One of my seniors once told me, that I should not expect myself to be able to help, let alone cure every patient. There will be some who will not respond at all and then there will be some who will respond only that much. I have tried to keep it in my mind ever since but every time a patient comes who I feel just needs a change of perspective to respond and then does not, it becomes difficult to accept. Its not like pulling the plug for a brain dead individual, because for the quintessential optimist, there is always hope; he can't give up and he can't accept others giving up. If a parent asks me whether their son or daughter is going to be fine, I say,"I can't say"; of course I would like to extend all help that I can, except perhaps the positive confirmation. But when a patient asks me I always say,"yes, you can". But I should say ,"I can't make you fine but you can". You can say,"very Diplomatic!", well that was not the intention.
I can recall so many young girls and boys who I have seen over past 2 to 3 years, whose problems were more psychological than biological but no amount of counselling or therapy could change their perspective. I am not a behaviorist so I do not expect to change people by modifying their behaviors. I believe in insight oriented approaches and thus believe that awareness can bring change in perspectives and hence the behavior. Still there are so many who would close their eyes to the half full glass while focusing on the empty half. That implies I am failing in my job of changing people's perspective. But 'change' is the word that causes discomfiture. Can you really change a perspective? A woman is obsessed about her food, she is afraid of having physical discomfort if she takes wrong kind of food. I have been seeing her for 4 months now. Her depression has lifted but her obsession has stayed. She recognizes her symptoms to be the result of shifting her preoccupation from her children onto herself but somehow she cant shift this preoccupation over to her husband who is obese and diabetic and perhaps needs as much attention as her children. Why? Well, he never gave her that, so how can she! I am happy that I was able to bring insight - but change - no, that did not happen. Could Freud have done that - restructured a personality through psychoanalysis!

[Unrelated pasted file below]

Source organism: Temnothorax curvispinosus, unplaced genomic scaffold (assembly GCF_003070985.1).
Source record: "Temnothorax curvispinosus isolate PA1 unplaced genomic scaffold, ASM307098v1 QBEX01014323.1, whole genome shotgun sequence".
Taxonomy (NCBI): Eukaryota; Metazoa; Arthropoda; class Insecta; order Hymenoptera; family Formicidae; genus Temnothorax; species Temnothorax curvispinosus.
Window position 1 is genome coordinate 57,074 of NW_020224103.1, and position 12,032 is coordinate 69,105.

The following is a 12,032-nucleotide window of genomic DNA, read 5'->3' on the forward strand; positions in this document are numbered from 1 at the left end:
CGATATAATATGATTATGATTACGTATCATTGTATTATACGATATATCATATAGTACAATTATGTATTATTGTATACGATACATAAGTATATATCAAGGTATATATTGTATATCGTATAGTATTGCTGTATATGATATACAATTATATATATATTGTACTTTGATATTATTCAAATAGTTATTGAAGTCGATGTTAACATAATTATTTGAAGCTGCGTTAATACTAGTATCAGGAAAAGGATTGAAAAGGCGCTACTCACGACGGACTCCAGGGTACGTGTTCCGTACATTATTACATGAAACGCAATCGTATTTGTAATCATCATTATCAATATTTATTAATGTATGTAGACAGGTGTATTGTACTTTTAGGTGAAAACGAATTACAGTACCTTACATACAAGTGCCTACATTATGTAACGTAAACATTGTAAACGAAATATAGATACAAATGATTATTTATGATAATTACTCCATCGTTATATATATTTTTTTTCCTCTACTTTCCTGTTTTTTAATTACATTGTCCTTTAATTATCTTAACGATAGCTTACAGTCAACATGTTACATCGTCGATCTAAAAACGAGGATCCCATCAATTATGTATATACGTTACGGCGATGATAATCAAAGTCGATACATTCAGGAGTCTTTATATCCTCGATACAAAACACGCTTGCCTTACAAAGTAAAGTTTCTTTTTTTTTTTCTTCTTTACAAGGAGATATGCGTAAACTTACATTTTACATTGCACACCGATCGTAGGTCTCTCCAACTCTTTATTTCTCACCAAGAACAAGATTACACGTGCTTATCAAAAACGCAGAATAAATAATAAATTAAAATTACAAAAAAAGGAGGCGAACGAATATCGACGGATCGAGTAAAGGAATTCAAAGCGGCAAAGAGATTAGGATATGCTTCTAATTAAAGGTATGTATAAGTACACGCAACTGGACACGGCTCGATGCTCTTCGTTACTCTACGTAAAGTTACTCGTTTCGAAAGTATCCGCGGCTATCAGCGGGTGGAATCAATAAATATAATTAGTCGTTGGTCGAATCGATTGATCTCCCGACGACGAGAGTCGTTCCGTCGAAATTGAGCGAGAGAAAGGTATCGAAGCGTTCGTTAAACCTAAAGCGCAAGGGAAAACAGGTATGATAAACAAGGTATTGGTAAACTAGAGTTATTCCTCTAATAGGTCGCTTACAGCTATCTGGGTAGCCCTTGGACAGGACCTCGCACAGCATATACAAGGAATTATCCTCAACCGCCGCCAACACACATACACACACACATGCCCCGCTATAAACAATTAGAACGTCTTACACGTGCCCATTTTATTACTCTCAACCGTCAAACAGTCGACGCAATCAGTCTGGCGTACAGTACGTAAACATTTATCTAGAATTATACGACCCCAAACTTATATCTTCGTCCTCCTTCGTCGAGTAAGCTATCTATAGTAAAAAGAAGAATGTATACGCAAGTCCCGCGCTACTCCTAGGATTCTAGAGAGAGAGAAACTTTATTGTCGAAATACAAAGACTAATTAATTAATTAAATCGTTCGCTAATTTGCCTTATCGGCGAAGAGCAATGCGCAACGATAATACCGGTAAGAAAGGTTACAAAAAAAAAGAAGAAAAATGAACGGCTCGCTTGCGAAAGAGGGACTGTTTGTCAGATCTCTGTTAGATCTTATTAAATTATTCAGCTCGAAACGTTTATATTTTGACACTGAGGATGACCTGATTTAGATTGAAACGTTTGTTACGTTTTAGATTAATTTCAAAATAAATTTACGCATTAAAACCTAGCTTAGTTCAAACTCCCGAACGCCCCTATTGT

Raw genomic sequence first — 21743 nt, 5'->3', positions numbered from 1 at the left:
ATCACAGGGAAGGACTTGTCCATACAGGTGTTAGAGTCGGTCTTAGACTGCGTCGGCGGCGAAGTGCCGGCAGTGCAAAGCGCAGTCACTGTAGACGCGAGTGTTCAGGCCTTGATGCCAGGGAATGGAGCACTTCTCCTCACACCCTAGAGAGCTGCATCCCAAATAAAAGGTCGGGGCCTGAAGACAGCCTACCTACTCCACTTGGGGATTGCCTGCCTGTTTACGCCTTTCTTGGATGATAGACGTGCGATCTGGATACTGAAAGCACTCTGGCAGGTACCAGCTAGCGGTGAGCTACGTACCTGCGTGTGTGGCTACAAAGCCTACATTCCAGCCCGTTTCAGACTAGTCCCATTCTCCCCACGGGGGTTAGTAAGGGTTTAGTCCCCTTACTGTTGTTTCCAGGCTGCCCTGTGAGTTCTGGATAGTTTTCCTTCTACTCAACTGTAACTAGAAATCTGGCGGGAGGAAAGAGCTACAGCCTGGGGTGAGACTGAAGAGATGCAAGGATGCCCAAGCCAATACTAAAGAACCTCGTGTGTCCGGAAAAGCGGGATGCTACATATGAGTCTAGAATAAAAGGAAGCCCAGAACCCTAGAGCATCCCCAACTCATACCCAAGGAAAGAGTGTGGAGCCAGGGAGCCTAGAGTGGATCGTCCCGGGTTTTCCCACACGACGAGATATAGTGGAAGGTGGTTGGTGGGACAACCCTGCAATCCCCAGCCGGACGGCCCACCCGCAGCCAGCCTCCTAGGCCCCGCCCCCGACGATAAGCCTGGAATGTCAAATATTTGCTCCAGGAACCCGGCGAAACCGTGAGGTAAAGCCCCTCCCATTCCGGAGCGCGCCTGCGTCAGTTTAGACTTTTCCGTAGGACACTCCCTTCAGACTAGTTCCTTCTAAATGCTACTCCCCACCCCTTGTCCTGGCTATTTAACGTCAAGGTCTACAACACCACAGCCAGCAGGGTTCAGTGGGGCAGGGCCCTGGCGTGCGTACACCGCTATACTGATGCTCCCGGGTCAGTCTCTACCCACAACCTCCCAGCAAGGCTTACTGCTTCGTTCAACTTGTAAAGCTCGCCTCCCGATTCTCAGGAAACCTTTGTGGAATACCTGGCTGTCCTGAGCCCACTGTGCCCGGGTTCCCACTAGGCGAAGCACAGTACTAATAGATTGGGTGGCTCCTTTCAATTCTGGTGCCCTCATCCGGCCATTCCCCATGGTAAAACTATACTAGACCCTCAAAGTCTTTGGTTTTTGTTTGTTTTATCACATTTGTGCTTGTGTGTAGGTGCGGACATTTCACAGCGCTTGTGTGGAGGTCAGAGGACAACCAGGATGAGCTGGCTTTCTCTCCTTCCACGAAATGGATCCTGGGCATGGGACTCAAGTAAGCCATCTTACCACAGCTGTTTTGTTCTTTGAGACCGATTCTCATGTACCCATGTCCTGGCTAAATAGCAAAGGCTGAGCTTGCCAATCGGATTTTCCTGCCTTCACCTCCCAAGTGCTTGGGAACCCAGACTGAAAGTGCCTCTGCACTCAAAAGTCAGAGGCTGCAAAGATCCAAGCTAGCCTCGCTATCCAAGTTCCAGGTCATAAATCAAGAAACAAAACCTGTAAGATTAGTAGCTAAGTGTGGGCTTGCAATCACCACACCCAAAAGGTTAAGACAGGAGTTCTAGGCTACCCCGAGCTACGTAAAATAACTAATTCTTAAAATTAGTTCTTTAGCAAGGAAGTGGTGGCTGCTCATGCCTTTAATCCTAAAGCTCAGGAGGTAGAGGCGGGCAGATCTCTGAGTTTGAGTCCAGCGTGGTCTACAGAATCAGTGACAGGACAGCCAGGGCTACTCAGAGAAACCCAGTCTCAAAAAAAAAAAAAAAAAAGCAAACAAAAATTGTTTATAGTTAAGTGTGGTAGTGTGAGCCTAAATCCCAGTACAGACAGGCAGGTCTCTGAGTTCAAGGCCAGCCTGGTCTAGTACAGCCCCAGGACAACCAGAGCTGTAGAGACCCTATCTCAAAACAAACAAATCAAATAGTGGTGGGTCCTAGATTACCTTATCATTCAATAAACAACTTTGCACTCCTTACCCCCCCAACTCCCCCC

In hindsight, don't we all resent change, even while seeking it. As objects bound by the Newton's first law of Inertia- we do not want to change unless change hits us with a force.; even if we are in poorest of situations, we go on; well most of us do if not all.
So, what do I do with these children, the girl who would go back to slashing her wrist because she can't get a job that will fulfill her ambitions, or the boy who has multiple backlogs in first year of professional degree course and still would postpone the formulation of a study routine to tomorrow while the examinations await at the end of the month or the person who would not let go of the fear that he might become mentally disturbed tomorrow due to a partially heritable defect so he is just wasting away today.
May be the solution lies in that force that finally moves the object from its state of inertia. Can we learn to find that force or that force comes to us in time, lets wait and watch.